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Tuesday, May 27, 2008

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RPG Developers Discuss Setting, Story, And Characters
6:00 AM | Cord Kruse | Comment on this story

Iron Tower Studio recently published a lengthy roundtable interview with role playing game developers. The three part Q&A covered a range of issues within the range of setting, story, and character development. Participants in the discussion included Spiderweb's Jeff Vogel, Basilisk Games' Thomas Riegsecker, and Planewalker Games' Jason Compton.

What are your preferences and thoughts in regard to storylines? Linear or non-linear? Epic or low-key? Formulaic or "chaotic"? Taking control from the player for extra drama (i.e. you fell asleep, was captured, and thrown in jail. Surprise!) or leaving the player completely in charge? What are your storytelling trademarks (or what storytelling aspects would you like to develop into your own trademarks)?

Jason Compton: Everybody wants to rule the world, so the song tells us, but first they must save it. It turns out that "saving the world as I know it", aside from providing a very clear and present danger for the player to tackle, is something which many, many different personality concepts for a player character can get behind. "Well, *my* guy doesn't want to play *your* game" is an objection a CRPG plotter has to get past, so threatening the Imminent Destruction Of All is one handy way to get past that issue and get on with the individual plot lines which make up the whole.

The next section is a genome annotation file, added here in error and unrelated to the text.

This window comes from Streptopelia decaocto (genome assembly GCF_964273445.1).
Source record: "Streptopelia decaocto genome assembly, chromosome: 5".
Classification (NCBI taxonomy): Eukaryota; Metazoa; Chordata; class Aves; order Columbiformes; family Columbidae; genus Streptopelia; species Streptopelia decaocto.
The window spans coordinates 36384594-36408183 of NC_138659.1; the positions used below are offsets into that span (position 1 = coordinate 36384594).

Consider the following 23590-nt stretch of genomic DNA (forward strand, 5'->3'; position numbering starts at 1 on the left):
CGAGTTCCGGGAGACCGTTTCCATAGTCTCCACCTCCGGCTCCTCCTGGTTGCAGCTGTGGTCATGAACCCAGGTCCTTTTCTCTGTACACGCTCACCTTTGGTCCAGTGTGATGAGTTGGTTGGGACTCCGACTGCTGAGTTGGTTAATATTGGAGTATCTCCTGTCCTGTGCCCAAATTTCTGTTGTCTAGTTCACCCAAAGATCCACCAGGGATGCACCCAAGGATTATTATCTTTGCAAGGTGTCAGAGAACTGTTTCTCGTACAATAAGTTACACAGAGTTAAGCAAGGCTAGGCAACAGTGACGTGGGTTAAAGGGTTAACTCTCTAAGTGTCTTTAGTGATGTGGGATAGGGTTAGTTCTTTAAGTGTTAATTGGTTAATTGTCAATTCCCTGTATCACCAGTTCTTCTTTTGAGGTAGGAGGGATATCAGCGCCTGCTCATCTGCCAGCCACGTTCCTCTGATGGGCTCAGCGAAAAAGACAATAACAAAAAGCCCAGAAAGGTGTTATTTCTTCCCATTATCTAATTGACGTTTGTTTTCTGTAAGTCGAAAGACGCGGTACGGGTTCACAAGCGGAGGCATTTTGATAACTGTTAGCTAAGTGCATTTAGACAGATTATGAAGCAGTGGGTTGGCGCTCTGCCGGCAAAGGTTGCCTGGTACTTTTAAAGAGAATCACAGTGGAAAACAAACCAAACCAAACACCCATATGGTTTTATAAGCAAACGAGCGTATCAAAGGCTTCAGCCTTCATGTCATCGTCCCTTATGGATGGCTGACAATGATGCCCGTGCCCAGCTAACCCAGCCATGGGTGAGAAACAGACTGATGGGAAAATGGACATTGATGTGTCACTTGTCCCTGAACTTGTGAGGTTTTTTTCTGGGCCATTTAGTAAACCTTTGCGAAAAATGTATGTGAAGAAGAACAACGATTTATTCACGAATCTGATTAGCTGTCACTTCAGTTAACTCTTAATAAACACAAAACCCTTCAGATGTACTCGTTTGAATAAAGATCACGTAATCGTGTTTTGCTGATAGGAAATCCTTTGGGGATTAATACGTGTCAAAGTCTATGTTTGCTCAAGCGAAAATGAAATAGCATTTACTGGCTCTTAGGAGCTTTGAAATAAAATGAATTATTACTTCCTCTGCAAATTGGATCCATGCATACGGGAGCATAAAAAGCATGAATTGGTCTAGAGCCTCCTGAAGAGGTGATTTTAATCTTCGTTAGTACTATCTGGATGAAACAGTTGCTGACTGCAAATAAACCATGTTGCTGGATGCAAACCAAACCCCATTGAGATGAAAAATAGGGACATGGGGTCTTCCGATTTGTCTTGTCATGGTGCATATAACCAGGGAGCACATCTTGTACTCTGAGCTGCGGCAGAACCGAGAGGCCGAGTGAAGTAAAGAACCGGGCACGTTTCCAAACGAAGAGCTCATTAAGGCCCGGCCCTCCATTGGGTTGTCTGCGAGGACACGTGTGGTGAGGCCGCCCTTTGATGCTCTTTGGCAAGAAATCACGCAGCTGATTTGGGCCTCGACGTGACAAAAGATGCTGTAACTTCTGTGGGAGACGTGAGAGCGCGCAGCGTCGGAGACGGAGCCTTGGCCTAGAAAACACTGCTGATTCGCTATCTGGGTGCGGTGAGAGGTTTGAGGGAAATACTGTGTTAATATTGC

I would actually very much like to do CRPGs at some point which are more condensed and personal in scope. These concepts would have far less at stake, where the final outcome may only truly matter to a few of the participants and their victims and/or beneficiaries. The tongue-in-cheek code name for one such game is "Alassa's Big Night Out", and I've scribbled down notes for a small game which would extend the story of one of our serial stories as well, from the point of view of one or more of the central characters. And I don't mean a game which starts out sending you on a flower-picking quest when you then *discover* that you must save the world, I mean one with no swerves, no mysterious conspiracies revealed in chapter 3 that you stumble into—just one with personal stakes.

With The Broken Hourglass we decided to go with a game that would allow more flexibility and freedom in the personal definition of the player character—who, by the way, is threatened with the Imminent Destruction Of All. Just in case you were thinking that your character would prefer to stay in bed and not play the game after all.
To read the full Q&A click on the link provided below.

Iron Tower Studio: RPG Roundtable - Setting
Iron Tower Studio: RPG Roundtable - Story
Iron Tower Studio: RPG Roundtable - Characters
The Broken Hourglass

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Archives  News  RPG Developers Discuss Setting, Story, And Characters